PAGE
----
Under section 17 of the Federal Courts Act, the Federal Court has concurrent jurisdiction with the courts of the provinces to try a claim for damages under the Crown Liability and Proceedings Act. Section 17 is reproduced in part:
17. (1) Except as otherwise provided in this Act or any other Act of Parliament, the Federal Court has concurrent original jurisdiction in all cases in which relief is claimed against the Crown.
17. (1) Sauf disposition contraire de la présente loi ou de toute autre loi fédérale, la Cour fédérale a compétence concurrente, en première instance, dans les cas de demande de réparation contre la Couronne.
(2) Without restricting the generality of subsection (1), the Federal Court has concurrent original jurisdiction, except as otherwise provided, in all cases in which
(a) the land, goods or money of any person is in the possession of the Crown;
(b) the claim arises out of a contract entered into by or on behalf of the Crown;
(c) there is a claim against the Crown for injurious affection; or
(d) the claim is for damages under the Crown Liability and Proceedings Act.
(2) Elle a notamment compétence concurrente en première instance, sauf disposition contraire, dans les cas de demande motivés par :
a) la possession par la Couronne de terres, biens ou sommes d'argent appartenant à autrui;
b) un contrat conclu par ou pour la Couronne;
c) un trouble de jouissance dont la Couronne se rend coupable;
d) une demande en dommages-intérêts formée au titre de la Loi sur la responsabilitécivile de l'État et le contentieux administratif.
 However, Parliament thought it was appropriate to grant and reserve the Federal Court exclusive jurisdiction to review the lawfulness of the decisions made by any federal board, commission or other tribunal:
18. (1) Subject to section 28, the Federal Court has exclusive original jurisdiction
(a) to issue an injunction, writ of certiorari, writ of prohibition, writ of mandamus or writ of quo warranto, or grant declaratory relief, against any federal board, commission or other tribunal; and
(b) to hear and determine any application or other proceeding for relief in the nature of relief contemplated by paragraph (a), including any proceeding brought against the Attorney General of Canada, to obtain relief against a federal board, commission or other tribunal.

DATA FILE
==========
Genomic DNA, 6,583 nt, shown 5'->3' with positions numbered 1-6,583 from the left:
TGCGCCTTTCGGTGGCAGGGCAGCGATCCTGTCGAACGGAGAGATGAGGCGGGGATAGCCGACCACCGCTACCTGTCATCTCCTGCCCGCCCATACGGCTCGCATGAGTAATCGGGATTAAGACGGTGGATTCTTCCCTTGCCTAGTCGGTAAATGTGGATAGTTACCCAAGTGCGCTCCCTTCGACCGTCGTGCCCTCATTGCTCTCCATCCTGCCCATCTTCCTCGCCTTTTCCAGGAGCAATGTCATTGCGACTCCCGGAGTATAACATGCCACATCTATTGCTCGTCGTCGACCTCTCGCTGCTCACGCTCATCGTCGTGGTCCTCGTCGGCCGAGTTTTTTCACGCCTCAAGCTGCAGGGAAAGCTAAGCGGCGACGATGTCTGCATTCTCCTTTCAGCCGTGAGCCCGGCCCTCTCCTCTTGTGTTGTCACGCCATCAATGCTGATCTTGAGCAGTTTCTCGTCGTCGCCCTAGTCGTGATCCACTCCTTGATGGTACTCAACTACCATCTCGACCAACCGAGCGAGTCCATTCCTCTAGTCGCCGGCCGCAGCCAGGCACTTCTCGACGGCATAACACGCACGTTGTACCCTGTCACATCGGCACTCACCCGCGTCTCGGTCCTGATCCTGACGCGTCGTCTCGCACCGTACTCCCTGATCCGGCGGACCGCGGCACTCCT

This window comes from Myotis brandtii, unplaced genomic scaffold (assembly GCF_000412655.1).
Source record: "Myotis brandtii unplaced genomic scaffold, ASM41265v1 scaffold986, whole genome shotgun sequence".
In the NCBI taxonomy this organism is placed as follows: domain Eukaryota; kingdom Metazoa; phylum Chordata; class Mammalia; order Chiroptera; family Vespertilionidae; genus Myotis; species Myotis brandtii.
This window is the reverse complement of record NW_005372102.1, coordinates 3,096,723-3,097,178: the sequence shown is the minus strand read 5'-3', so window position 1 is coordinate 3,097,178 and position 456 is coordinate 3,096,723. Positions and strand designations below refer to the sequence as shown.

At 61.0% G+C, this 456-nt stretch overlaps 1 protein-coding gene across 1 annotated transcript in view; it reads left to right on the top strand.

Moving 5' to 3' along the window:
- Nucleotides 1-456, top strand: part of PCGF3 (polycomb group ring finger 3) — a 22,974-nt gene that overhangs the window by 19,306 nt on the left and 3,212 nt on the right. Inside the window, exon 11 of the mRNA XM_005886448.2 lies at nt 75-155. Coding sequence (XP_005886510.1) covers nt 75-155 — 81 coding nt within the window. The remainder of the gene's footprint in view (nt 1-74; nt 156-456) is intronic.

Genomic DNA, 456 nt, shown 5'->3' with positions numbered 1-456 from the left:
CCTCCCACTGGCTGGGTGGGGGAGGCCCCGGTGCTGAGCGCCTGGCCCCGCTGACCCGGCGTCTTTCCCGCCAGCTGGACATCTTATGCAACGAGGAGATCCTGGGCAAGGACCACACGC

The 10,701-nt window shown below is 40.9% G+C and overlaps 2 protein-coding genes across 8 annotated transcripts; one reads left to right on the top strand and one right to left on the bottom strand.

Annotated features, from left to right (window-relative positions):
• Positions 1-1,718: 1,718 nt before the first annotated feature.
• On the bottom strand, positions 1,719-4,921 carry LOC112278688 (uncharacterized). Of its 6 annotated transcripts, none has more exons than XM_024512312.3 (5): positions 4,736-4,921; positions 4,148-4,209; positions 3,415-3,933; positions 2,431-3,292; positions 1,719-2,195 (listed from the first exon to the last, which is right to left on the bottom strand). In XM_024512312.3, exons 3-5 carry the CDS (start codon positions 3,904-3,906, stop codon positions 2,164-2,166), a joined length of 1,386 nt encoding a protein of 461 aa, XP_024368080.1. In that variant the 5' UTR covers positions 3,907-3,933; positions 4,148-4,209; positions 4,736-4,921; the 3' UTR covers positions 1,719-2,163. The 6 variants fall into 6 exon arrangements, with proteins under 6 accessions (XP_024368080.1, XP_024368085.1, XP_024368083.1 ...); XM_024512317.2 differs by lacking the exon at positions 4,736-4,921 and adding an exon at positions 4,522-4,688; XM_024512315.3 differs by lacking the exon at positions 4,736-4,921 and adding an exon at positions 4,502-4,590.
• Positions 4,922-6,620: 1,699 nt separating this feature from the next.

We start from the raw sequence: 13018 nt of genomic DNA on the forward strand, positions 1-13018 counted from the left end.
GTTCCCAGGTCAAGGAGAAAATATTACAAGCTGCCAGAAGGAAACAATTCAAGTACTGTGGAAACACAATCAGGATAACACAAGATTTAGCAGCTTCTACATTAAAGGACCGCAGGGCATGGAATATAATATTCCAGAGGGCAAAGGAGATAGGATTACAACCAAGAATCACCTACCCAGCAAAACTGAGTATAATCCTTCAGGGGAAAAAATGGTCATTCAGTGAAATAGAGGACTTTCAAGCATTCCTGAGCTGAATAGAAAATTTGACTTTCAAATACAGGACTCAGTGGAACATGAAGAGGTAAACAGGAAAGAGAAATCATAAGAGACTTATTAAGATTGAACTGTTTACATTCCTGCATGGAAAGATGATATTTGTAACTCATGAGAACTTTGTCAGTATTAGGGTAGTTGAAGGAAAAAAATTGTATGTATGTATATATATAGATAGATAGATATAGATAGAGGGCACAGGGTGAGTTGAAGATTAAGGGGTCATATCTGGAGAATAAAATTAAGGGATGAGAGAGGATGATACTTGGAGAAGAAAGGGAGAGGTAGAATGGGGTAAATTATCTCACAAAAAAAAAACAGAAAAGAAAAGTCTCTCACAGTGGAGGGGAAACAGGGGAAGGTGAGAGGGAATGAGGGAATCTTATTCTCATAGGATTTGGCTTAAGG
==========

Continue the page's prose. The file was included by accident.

18. (1) Sous réserve de l'article 28, la Cour fédérale a compétence exclusive, en première instance, pour :
a) décerner une injonction, un bref de certiorari, de mandamus, de prohibition ou de quo warranto, ou pour rendre un jugement déclaratoire contre tout office fédéral;
b) connaître de toute demande de réparation de la nature visée par l'alinéa a), et notamment de toute procédure engagée contre le procureur général du Canada afin d'obtenir réparation de la part d'un office fédéral.
(2) The Federal Court has exclusive original jurisdiction to hear and determine every application for a writ of habeas corpus ad subjiciendum, writ of certiorari, writ of prohibition or writ of mandamus in relation to any member of the Canadian Forces serving outside Canada.
(2) Elle a compétence exclusive, en première instance, dans le cas des demandes suivantes visant un membre des Forces canadiennes en poste à l'étranger : bref d'habeas corpus ad subjiciendum, de certiorari, de prohibition ou de mandamus.
(3) The remedies provided for in subsections (1) and (2) may be obtained only on an application for judicial review made under section 18.1.
(3) Les recours prévus aux paragraphes (1) ou (2) sont exercés par présentation d'une demande de contrôle judiciaire.
 In Canada v. Capobianco,  J.Q. No. 1155, 2005 QCCA 209, the Quebec Court of Appeal acknowledged this exclusive jurisdiction and held that the action for damages brought in the Superior Court of Québec was premature since the plaintiff's claim was essentially based on the premise that the decisions made in relation to him by the federal tribunals from which his damage resulted were illegal: only the Federal Court had jurisdiction to condemn this illegality which, under subsection 18(3), is exercised through the judicial review procedure provided by Parliament.